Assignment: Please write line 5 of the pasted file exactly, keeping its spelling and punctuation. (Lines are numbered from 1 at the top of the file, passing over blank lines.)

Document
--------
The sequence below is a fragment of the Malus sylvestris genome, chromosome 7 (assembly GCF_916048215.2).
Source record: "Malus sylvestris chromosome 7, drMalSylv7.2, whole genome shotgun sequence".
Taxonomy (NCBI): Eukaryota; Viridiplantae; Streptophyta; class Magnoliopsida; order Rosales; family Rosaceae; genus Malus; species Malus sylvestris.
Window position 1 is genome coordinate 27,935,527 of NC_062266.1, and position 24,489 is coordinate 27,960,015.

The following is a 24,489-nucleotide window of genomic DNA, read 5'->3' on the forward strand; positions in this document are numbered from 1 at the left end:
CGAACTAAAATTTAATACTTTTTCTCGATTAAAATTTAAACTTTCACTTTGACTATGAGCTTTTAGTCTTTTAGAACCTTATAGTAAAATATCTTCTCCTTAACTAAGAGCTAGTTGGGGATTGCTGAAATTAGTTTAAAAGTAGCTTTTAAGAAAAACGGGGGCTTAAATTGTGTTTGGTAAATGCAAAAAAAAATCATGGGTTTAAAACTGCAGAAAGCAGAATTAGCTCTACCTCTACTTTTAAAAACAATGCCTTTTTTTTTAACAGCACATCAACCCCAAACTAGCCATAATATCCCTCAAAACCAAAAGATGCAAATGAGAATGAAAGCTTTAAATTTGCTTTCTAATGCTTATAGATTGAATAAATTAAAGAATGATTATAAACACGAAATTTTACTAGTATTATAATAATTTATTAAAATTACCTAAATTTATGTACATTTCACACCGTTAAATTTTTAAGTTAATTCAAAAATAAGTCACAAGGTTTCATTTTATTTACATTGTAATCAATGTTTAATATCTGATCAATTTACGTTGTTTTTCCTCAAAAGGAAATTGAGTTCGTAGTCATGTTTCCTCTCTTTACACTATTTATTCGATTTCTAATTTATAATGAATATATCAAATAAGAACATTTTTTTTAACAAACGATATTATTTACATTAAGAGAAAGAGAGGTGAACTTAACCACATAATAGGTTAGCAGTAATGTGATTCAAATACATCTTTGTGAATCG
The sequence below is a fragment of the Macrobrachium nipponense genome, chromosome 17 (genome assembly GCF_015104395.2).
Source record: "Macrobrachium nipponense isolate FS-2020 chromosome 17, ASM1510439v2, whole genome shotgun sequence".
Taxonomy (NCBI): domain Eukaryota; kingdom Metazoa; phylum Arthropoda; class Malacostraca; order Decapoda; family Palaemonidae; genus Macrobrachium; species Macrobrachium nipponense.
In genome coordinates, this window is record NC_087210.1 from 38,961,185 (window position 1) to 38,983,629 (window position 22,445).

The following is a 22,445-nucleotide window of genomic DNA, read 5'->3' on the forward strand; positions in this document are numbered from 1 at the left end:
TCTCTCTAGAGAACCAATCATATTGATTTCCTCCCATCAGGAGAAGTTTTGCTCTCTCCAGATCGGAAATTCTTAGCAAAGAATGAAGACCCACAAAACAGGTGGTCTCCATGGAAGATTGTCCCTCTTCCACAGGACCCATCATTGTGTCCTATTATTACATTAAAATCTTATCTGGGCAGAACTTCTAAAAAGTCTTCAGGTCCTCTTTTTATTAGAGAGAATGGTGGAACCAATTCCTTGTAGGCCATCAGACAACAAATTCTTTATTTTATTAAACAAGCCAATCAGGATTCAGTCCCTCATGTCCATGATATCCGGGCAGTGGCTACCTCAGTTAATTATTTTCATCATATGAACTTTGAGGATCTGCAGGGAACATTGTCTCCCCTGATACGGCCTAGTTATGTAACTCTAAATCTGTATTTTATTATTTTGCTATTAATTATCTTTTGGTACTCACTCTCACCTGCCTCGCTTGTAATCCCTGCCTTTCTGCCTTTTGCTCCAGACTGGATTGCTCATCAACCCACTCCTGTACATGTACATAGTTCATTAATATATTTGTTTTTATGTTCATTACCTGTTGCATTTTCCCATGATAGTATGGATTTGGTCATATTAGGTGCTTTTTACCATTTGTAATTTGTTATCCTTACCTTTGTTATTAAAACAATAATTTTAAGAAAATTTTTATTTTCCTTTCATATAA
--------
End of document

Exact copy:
The following is a 24,489-nucleotide window of genomic DNA, read 5'->3' on the forward strand; positions in this document are numbered from 1 at the left end: